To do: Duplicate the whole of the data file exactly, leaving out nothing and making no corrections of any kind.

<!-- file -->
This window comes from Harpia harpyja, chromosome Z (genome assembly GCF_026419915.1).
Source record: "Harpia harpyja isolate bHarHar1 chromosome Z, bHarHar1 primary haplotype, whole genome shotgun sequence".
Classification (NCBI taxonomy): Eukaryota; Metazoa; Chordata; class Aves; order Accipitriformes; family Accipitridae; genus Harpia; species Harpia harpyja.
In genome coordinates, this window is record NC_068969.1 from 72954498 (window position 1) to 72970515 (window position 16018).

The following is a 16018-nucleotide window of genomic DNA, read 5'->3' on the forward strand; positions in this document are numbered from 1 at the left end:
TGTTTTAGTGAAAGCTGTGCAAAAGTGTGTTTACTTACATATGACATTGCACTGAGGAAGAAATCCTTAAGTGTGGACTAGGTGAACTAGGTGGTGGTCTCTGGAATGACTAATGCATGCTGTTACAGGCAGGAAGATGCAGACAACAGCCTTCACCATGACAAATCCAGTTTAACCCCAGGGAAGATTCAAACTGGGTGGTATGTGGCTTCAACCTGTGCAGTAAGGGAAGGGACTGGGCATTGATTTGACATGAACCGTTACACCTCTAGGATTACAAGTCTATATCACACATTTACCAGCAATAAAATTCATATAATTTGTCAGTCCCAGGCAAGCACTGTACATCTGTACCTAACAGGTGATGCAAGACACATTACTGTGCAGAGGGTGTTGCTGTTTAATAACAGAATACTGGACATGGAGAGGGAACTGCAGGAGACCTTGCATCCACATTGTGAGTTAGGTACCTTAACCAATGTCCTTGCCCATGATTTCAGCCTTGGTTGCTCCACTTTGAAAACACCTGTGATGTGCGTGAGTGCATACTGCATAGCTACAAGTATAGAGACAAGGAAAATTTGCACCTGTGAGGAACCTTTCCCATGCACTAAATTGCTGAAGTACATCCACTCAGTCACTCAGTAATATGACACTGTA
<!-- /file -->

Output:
This window comes from Harpia harpyja, chromosome Z (genome assembly GCF_026419915.1).
Source record: "Harpia harpyja isolate bHarHar1 chromosome Z, bHarHar1 primary haplotype, whole genome shotgun sequence".
Classification (NCBI taxonomy): Eukaryota; Metazoa; Chordata; class Aves; order Accipitriformes; family Accipitridae; genus Harpia; species Harpia harpyja.
In genome coordinates, this window is record NC_068969.1 from 72954498 (window position 1) to 72970515 (window position 16018).

The following is a 16018-nucleotide window of genomic DNA, read 5'->3' on the forward strand; positions in this document are numbered from 1 at the left end:
TGTTTTAGTGAAAGCTGTGCAAAAGTGTGTTTACTTACATATGACATTGCACTGAGGAAGAAATCCTTAAGTGTGGACTAGGTGAACTAGGTGGTGGTCTCTGGAATGACTAATGCATGCTGTTACAGGCAGGAAGATGCAGACAACAGCCTTCACCATGACAAATCCAGTTTAACCCCAGGGAAGATTCAAACTGGGTGGTATGTGGCTTCAACCTGTGCAGTAAGGGAAGGGACTGGGCATTGATTTGACATGAACCGTTACACCTCTAGGATTACAAGTCTATATCACACATTTACCAGCAATAAAATTCATATAATTTGTCAGTCCCAGGCAAGCACTGTACATCTGTACCTAACAGGTGATGCAAGACACATTACTGTGCAGAGGGTGTTGCTGTTTAATAACAGAATACTGGACATGGAGAGGGAACTGCAGGAGACCTTGCATCCACATTGTGAGTTAGGTACCTTAACCAATGTCCTTGCCCATGATTTCAGCCTTGGTTGCTCCACTTTGAAAACACCTGTGATGTGCGTGAGTGCATACTGCATAGCTACAAGTATAGAGACAAGGAAAATTTGCACCTGTGAGGAACCTTTCCCATGCACTAAATTGCTGAAGTACATCCACTCAGTCACTCAGTAATATGACACTGTA